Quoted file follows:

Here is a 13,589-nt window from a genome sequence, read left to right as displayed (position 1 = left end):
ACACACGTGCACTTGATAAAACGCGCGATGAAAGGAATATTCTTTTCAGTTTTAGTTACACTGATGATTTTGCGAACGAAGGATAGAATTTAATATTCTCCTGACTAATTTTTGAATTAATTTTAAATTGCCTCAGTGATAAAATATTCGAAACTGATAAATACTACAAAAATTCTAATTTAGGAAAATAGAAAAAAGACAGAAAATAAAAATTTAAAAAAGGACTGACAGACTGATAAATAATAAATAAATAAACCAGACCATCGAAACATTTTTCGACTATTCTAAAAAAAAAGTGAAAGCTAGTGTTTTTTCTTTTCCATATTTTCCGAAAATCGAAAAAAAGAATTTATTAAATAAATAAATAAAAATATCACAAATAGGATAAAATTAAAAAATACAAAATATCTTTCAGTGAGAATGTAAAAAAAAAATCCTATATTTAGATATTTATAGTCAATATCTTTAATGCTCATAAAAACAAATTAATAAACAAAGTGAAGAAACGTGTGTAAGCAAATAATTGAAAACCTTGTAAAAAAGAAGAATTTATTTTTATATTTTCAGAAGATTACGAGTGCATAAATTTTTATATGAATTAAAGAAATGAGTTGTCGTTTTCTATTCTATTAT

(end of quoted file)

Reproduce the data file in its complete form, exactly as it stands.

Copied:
Here is a 13,589-nt window from a genome sequence, read left to right as displayed (position 1 = left end):
ACACACGTGCACTTGATAAAACGCGCGATGAAAGGAATATTCTTTTCAGTTTTAGTTACACTGATGATTTTGCGAACGAAGGATAGAATTTAATATTCTCCTGACTAATTTTTGAATTAATTTTAAATTGCCTCAGTGATAAAATATTCGAAACTGATAAATACTACAAAAATTCTAATTTAGGAAAATAGAAAAAAGACAGAAAATAAAAATTTAAAAAAGGACTGACAGACTGATAAATAATAAATAAATAAACCAGACCATCGAAACATTTTTCGACTATTCTAAAAAAAAAGTGAAAGCTAGTGTTTTTTCTTTTCCATATTTTCCGAAAATCGAAAAAAAGAATTTATTAAATAAATAAATAAAAATATCACAAATAGGATAAAATTAAAAAATACAAAATATCTTTCAGTGAGAATGTAAAAAAAAAATCCTATATTTAGATATTTATAGTCAATATCTTTAATGCTCATAAAAACAAATTAATAAACAAAGTGAAGAAACGTGTGTAAGCAAATAATTGAAAACCTTGTAAAAAAGAAGAATTTATTTTTATATTTTCAGAAGATTACGAGTGCATAAATTTTTATATGAATTAAAGAAATGAGTTGTCGTTTTCTATTCTATTAT